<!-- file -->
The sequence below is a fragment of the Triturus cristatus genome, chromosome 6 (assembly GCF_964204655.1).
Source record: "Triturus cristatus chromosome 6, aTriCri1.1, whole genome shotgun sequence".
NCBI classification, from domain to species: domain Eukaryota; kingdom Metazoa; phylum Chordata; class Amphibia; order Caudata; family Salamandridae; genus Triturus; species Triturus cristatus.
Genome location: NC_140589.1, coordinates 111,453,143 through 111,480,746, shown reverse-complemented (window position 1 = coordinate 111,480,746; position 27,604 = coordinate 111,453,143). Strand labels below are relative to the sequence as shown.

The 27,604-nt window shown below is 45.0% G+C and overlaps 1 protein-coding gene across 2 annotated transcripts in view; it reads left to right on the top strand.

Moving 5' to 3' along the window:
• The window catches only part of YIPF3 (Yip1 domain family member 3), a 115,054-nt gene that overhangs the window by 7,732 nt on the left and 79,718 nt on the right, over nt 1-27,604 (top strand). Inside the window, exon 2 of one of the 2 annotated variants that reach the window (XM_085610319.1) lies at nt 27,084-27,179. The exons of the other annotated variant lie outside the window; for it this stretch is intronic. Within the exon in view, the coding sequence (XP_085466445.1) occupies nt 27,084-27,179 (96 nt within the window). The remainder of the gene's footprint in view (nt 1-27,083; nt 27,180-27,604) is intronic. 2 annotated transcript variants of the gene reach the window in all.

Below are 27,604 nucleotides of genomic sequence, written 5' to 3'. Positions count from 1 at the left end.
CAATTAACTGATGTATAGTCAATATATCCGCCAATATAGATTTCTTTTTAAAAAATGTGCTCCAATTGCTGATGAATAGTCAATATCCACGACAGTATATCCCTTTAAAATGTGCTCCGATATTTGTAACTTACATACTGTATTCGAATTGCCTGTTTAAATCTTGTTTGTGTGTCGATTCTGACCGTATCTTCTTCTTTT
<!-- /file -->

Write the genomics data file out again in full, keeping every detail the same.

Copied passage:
The sequence below is a fragment of the Triturus cristatus genome, chromosome 6 (assembly GCF_964204655.1).
Source record: "Triturus cristatus chromosome 6, aTriCri1.1, whole genome shotgun sequence".
NCBI classification, from domain to species: domain Eukaryota; kingdom Metazoa; phylum Chordata; class Amphibia; order Caudata; family Salamandridae; genus Triturus; species Triturus cristatus.
Genome location: NC_140589.1, coordinates 111,453,143 through 111,480,746, shown reverse-complemented (window position 1 = coordinate 111,480,746; position 27,604 = coordinate 111,453,143). Strand labels below are relative to the sequence as shown.

The 27,604-nt window shown below is 45.0% G+C and overlaps 1 protein-coding gene across 2 annotated transcripts in view; it reads left to right on the top strand.

Moving 5' to 3' along the window:
• The window catches only part of YIPF3 (Yip1 domain family member 3), a 115,054-nt gene that overhangs the window by 7,732 nt on the left and 79,718 nt on the right, over nt 1-27,604 (top strand). Inside the window, exon 2 of one of the 2 annotated variants that reach the window (XM_085610319.1) lies at nt 27,084-27,179. The exons of the other annotated variant lie outside the window; for it this stretch is intronic. Within the exon in view, the coding sequence (XP_085466445.1) occupies nt 27,084-27,179 (96 nt within the window). The remainder of the gene's footprint in view (nt 1-27,083; nt 27,180-27,604) is intronic. 2 annotated transcript variants of the gene reach the window in all.

Below are 27,604 nucleotides of genomic sequence, written 5' to 3'. Positions count from 1 at the left end.
CAATTAACTGATGTATAGTCAATATATCCGCCAATATAGATTTCTTTTTAAAAAATGTGCTCCAATTGCTGATGAATAGTCAATATCCACGACAGTATATCCCTTTAAAATGTGCTCCGATATTTGTAACTTACATACTGTATTCGAATTGCCTGTTTAAATCTTGTTTGTGTGTCGATTCTGACCGTATCTTCTTCTTTT